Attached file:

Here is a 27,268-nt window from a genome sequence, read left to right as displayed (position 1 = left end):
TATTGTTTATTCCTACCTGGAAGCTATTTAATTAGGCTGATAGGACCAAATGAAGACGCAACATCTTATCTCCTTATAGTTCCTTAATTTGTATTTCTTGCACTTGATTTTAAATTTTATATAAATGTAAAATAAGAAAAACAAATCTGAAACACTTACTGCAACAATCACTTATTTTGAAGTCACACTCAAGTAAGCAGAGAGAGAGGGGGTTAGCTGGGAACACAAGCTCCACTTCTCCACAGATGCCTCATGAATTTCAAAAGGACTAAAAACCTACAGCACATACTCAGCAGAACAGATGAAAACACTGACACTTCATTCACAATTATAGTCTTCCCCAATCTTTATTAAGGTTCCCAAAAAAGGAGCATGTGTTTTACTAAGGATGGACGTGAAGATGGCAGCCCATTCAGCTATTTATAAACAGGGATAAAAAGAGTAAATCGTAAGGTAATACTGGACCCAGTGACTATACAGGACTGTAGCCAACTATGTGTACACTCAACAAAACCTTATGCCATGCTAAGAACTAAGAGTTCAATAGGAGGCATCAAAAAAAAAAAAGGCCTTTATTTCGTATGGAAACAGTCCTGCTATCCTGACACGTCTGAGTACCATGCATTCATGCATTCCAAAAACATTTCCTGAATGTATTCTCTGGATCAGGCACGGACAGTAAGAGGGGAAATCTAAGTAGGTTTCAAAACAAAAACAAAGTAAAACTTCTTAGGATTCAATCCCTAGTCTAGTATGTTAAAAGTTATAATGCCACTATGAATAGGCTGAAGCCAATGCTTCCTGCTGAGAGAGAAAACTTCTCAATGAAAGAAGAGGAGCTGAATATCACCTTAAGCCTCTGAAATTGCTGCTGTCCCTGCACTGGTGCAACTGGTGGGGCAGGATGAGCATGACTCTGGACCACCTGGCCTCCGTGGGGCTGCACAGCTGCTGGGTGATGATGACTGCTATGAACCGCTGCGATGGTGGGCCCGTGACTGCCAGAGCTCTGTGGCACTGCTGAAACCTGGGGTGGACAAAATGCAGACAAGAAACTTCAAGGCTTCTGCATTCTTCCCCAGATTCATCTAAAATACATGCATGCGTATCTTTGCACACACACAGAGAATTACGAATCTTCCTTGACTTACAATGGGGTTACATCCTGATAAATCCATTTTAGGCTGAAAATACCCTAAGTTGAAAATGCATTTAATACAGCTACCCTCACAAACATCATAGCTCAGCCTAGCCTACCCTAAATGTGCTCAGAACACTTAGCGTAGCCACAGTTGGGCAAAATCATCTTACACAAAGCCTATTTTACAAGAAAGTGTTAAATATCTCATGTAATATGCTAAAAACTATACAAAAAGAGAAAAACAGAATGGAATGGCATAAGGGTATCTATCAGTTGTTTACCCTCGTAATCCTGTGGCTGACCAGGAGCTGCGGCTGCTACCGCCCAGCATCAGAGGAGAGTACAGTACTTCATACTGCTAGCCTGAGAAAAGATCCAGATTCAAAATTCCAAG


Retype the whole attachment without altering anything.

Here is a 27,268-nt window from a genome sequence, read left to right as displayed (position 1 = left end):
TATTGTTTATTCCTACCTGGAAGCTATTTAATTAGGCTGATAGGACCAAATGAAGACGCAACATCTTATCTCCTTATAGTTCCTTAATTTGTATTTCTTGCACTTGATTTTAAATTTTATATAAATGTAAAATAAGAAAAACAAATCTGAAACACTTACTGCAACAATCACTTATTTTGAAGTCACACTCAAGTAAGCAGAGAGAGAGGGGGTTAGCTGGGAACACAAGCTCCACTTCTCCACAGATGCCTCATGAATTTCAAAAGGACTAAAAACCTACAGCACATACTCAGCAGAACAGATGAAAACACTGACACTTCATTCACAATTATAGTCTTCCCCAATCTTTATTAAGGTTCCCAAAAAAGGAGCATGTGTTTTACTAAGGATGGACGTGAAGATGGCAGCCCATTCAGCTATTTATAAACAGGGATAAAAAGAGTAAATCGTAAGGTAATACTGGACCCAGTGACTATACAGGACTGTAGCCAACTATGTGTACACTCAACAAAACCTTATGCCATGCTAAGAACTAAGAGTTCAATAGGAGGCATCAAAAAAAAAAAAGGCCTTTATTTCGTATGGAAACAGTCCTGCTATCCTGACACGTCTGAGTACCATGCATTCATGCATTCCAAAAACATTTCCTGAATGTATTCTCTGGATCAGGCACGGACAGTAAGAGGGGAAATCTAAGTAGGTTTCAAAACAAAAACAAAGTAAAACTTCTTAGGATTCAATCCCTAGTCTAGTATGTTAAAAGTTATAATGCCACTATGAATAGGCTGAAGCCAATGCTTCCTGCTGAGAGAGAAAACTTCTCAATGAAAGAAGAGGAGCTGAATATCACCTTAAGCCTCTGAAATTGCTGCTGTCCCTGCACTGGTGCAACTGGTGGGGCAGGATGAGCATGACTCTGGACCACCTGGCCTCCGTGGGGCTGCACAGCTGCTGGGTGATGATGACTGCTATGAACCGCTGCGATGGTGGGCCCGTGACTGCCAGAGCTCTGTGGCACTGCTGAAACCTGGGGTGGACAAAATGCAGACAAGAAACTTCAAGGCTTCTGCATTCTTCCCCAGATTCATCTAAAATACATGCATGCGTATCTTTGCACACACACAGAGAATTACGAATCTTCCTTGACTTACAATGGGGTTACATCCTGATAAATCCATTTTAGGCTGAAAATACCCTAAGTTGAAAATGCATTTAATACAGCTACCCTCACAAACATCATAGCTCAGCCTAGCCTACCCTAAATGTGCTCAGAACACTTAGCGTAGCCACAGTTGGGCAAAATCATCTTACACAAAGCCTATTTTACAAGAAAGTGTTAAATATCTCATGTAATATGCTAAAAACTATACAAAAAGAGAAAAACAGAATGGAATGGCATAAGGGTATCTATCAGTTGTTTACCCTCGTAATCCTGTGGCTGACCAGGAGCTGCGGCTGCTACCGCCCAGCATCAGAGGAGAGTACAGTACTTCATACTGCTAGCCTGAGAAAAGATCCAGATTCAAAATTCCAAG